Source Code and Self-Documentation
The XP movement posits that documentation on the system design is the source code of the system. Keeping external documentation and the system which it documents synchronized requires far too much discipline than most programmers have.
So why not put the documentation in the code? That's what JavaDoc is for - to document the structure of the system as it currently exists.
But why stop there? There are usually many components in a project which are found necessary (such as a bug tracker), yet are disjoint from the source code. Many times, these artifacts are dependent upon dynamic analysis of the system, rather than upon static analysis such as JavaDoc and Lint. The perfect candidates to receive the attention are tests. They should generate dynamic analysis of the system every time a formal build is performed, such as pass/fail statistics.
JUnit tests have been a boon to Java; it is a testing framework that has been nearly universally accepted in project lifecycles. When combined with the XP model of debugging (when a bug is discovered you write a test to simulate the bug, then fix the bug), we have a method for asserting that all bugs marked as "fixed" are indeed fixed, since the JUnit tests pass.
The XP way of thinking states that the code is the system design documentation. Right now, it views unit tests as documenting how a unit can be used properly and improperly.
Also, bug tracking software has become a cheap and easy product to add to any development cycle, partially due to the Open Source movement. Even though there are many differences between the various products, the fundamentals are the same:
The Next Good Thing
What happens when we combine these together? We can directly relate a bug to the test case which tests the bug. The tests now automatically document the bugs based on the results of the testcases which test it. If a bug is marked as "fixed", but its corresponding test case fails, then we can have the system reopen the bug. If the test case is no longer valid (that is, its tested unit disappears), then the bug is no longer valid.
If one is so inclined, the tests can now document the work done on the code. When a requirement is created, the code does not exist to fulfil that requirement, so it is a bug in the current system. So enter the bug into the bug tracking software. When the developer completes the work for that requirement, then the developer should also have tests which test the work. These initial tests then also should be marked as testing that the requirement has been fulfilled.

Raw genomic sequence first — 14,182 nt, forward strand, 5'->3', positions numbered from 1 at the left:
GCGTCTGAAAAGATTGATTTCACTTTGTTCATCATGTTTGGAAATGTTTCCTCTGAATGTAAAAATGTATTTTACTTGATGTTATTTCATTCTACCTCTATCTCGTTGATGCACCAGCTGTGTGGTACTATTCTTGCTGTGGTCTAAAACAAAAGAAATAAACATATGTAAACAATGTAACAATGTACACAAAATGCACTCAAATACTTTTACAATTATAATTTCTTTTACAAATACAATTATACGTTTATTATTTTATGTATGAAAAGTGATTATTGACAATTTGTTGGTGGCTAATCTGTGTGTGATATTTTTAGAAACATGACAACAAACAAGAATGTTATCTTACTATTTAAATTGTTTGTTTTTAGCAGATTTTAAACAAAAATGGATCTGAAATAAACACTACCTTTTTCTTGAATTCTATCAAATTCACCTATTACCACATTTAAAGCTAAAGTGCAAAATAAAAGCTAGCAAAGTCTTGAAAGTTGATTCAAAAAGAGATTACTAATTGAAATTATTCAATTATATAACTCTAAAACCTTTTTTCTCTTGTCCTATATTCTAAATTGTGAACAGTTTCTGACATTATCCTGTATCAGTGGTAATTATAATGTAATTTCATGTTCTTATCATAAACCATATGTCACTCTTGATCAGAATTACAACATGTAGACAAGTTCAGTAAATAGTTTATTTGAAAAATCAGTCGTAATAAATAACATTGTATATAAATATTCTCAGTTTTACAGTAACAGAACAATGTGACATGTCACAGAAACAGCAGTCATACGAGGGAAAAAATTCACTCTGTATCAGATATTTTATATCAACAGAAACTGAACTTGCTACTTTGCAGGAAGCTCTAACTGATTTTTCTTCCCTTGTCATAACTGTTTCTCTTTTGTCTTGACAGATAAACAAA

So now each bug has four general categories: no tests exist for the bug; the bug has one test (or more), but not all of the tests pass; all of the bug's tests pass; and the bug is validated or closed. We can't let the software automatically mark the passed-test bugs as closed, since the tests may not be robust enough, but we can have the software reopen issues if a once working bug's tests suddenly begin to fail.
The tests-to-bug relationship can be many-to-many, but ideally it should be one or more tests to one bug.
These advantages don't come for free. Proper organization of the issues as well as code may seem difficult to maintain.
The bug tracking interface used to report on a test-run should be configured to reference only a single release. Also, the source code should be properly branched between releases if their bugs are different, and each release should be updated with the correct bug information.
Just like refactoring your code to make tests easier to write, your bug list should be maintained to match what's really going on in the source. If you find the maintenance of multiple software versions with bug-tracking IDs too difficult, it may be time to rethink the current SCM methodology, and move to a more scalable solution.
Test Case Step Documentation
While nothing can replace a solid test plan for a project, the documentation of the individual test cases can be tedious. If the goal is to have automated tests for each test case, then, like most software documentation, it becomes too easy to have the automated tests become out-of-sync with the test documents.
Let's use the same techniques listed above for documenting our test cases. Since the documentation would be generated with the test execution, the documentation can create a test report, listing each step executed, the date of execution, the duration of the run, the test results, and archives of the test artifacts.
While the test code would declare the process for the test, the execution of the test would generate the test case run results.
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